- JPMorgan analysts warned of the risks of restaking in a recent note.
- The new feature allows users to double-stake their Ether on different protocols.
Ethereum’s blockchain is constantly evolving and one of its latest features poses a stability risk, according to analysts at JPMorgan.
Previous upgrades, The Merge and Shanghai, led to an “overall increase in staking activity on the Ethereum network,” analysts at investment bank JPMorgan said in a note on Thursday. One of the major contributors to this increase in staking was the advent of liquid staking providers.
These protocols “made staking accessible to common investors by overcoming barriers such as the high staking requirement of 32 Ether, technical complexities and the illiquidity of the staked Ether,” JPMorgan said.
Liquid staking gives investors access to their staked funds, which would otherwise be locked, in the form of liquidity tokens, like Lido’s stETH. These tokens can also be used for restaking on DeFi platforms.
Investors typically use liquid staking tokens for lending, borrowing, and yield farming, according to JPMorgan. This generates more yield — which is highly desirable since yields on Ethereum have fallen from earlier this year.
In search of yield
Standard staking yields on Ethereum, excluding fees and other rewards, have declined to 3.5% from over 4.3% before the Shanghai upgrade in April.
Additional rewards, which include fees and maximal extractible value, appear to have declined due to lower activity on the Ethereum network, JPMorgan said, down from 3% in April to 2% more recently.
“As a result, the total staking yield has declined from 7.3% before the Shanghai upgrade to around 5.5% currently,” JPMorgan concluded.
With Ethereum yields falling against the backdrop of rising yields in traditional finance, liquid staking offers an exciting prospect, namely through restaking.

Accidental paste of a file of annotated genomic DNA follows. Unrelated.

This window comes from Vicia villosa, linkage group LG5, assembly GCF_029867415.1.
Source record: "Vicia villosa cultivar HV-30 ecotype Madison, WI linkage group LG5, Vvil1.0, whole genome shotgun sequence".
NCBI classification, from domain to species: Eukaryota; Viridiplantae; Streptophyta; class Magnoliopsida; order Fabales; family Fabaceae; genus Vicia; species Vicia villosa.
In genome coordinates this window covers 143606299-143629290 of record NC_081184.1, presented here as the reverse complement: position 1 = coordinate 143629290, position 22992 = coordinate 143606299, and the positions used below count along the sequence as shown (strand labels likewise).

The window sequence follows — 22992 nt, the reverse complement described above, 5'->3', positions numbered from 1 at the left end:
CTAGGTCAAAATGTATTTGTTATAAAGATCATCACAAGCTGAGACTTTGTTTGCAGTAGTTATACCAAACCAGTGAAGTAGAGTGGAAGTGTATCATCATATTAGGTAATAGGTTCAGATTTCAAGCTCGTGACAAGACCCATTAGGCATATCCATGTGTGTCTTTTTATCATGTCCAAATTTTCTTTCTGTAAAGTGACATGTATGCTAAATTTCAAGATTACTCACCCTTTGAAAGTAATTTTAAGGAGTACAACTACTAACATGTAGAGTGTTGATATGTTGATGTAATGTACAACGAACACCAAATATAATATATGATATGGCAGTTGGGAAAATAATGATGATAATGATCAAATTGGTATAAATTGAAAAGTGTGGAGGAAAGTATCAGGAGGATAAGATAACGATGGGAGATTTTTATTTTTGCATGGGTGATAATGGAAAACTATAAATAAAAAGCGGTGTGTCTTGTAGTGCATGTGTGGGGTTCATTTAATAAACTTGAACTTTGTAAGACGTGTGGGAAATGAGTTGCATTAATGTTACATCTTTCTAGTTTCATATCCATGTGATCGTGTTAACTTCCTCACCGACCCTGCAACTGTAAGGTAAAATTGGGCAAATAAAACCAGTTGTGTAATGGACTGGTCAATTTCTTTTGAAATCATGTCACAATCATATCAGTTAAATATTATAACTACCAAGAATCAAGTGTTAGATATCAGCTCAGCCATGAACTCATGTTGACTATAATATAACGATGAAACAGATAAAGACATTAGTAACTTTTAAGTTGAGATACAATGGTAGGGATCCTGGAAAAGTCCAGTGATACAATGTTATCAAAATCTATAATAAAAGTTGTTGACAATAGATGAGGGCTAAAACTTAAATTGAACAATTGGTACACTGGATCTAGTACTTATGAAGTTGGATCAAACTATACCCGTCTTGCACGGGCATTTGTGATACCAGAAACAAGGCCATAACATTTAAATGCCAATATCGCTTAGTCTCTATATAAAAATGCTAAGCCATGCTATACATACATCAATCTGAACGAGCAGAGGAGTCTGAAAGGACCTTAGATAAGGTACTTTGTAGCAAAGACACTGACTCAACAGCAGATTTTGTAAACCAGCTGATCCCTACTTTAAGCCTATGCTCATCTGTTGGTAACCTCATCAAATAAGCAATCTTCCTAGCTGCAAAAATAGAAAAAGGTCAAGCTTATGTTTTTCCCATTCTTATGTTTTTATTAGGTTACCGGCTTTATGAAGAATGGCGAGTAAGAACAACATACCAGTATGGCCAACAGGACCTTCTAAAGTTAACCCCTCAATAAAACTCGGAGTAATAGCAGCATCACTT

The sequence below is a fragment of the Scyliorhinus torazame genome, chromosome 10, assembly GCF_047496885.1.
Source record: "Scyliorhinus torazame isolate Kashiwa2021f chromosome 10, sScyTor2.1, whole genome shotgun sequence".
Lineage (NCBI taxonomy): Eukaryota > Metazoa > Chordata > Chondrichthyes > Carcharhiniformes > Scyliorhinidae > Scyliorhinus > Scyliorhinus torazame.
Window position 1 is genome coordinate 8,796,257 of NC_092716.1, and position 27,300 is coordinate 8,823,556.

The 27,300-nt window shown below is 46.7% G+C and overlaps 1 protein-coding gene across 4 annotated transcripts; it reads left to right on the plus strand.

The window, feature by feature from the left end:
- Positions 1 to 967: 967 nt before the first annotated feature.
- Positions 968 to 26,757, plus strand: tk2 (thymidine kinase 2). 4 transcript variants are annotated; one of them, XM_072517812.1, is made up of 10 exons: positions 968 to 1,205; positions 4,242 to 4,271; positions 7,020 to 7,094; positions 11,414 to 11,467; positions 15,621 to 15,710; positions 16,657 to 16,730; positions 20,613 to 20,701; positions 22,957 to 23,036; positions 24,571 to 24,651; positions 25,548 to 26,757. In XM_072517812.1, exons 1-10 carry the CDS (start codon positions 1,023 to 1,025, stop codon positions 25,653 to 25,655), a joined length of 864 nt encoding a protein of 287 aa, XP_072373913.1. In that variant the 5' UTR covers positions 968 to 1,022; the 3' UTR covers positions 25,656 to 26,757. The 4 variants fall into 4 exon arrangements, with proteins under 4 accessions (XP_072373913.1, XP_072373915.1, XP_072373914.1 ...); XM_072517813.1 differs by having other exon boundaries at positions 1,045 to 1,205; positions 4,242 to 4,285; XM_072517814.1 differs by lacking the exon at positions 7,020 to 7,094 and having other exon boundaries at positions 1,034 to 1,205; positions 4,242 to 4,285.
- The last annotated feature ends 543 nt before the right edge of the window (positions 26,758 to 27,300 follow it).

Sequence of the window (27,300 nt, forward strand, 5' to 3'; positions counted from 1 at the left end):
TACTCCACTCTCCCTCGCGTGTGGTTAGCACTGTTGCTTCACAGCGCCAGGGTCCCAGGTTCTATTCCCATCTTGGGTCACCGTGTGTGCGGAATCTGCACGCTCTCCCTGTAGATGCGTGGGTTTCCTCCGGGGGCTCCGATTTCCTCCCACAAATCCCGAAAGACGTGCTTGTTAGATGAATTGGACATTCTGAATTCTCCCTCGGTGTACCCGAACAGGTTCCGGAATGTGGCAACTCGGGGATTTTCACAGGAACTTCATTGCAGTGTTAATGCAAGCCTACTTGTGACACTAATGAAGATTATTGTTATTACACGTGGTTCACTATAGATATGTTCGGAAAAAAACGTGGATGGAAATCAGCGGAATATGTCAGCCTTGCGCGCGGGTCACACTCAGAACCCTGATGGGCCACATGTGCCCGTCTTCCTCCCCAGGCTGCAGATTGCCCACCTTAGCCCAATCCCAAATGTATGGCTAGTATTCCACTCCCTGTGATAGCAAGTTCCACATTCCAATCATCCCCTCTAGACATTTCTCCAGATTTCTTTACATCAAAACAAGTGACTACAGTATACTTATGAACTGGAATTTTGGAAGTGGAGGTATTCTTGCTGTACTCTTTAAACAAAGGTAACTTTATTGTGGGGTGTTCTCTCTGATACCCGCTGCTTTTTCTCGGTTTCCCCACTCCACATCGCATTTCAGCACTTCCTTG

Restaking is a blockchain feature that allows users to double-stake their Ether on different protocols, or even chains. It went live on Ethereum in June, through US-based firm EigenLayer, which raised $50 million in a Series A round in March.
The new feature poses a valuable opportunity for investors. It’s not risk-free, though, as JP Morgan and others have pointed out.
Restaking could result in a “cascade of liquidations if a staked asset drops sharply in value,” JPMorgan said, or if that staked asset is “hacked or slashed due to a malicious attack or a protocol error.”
In May, Ethereum’s co-founder Vitalik Buterin raised concerns about “overloading” the network with complex and poorly-designed restaking models, and now analysts have shared their own warning.
“Like AI, restaking has the potential to unlock awesome services and reshape the ecosystem. Also like AI, restaking likely introduces systemic risks that are hard yet essential to tackle,” Justin Drake, a researcher at Ethereum Foundation, told DL News in May.
EigenLayer’s founder Sreeram Kannan told DL News that he “fully agrees” with Drake’s point and said he’s “glad Vitalik is urging caution in restaking protocols so that the low-risk use cases are cultivated without going over to the high-risk ones.”
For now, EigenLayer is the only option for investors that want to restake their funds. The total value locked — a metric that tracks how much crypto is locked up in a DeFi protocol’s smart contracts — on EigenLayer is around $226 million, according to DeFiLlama data.
Adam Morgan McCarthy is DL News’ London-based Markets Correspondent. Got a tip? Reach out at email@example.com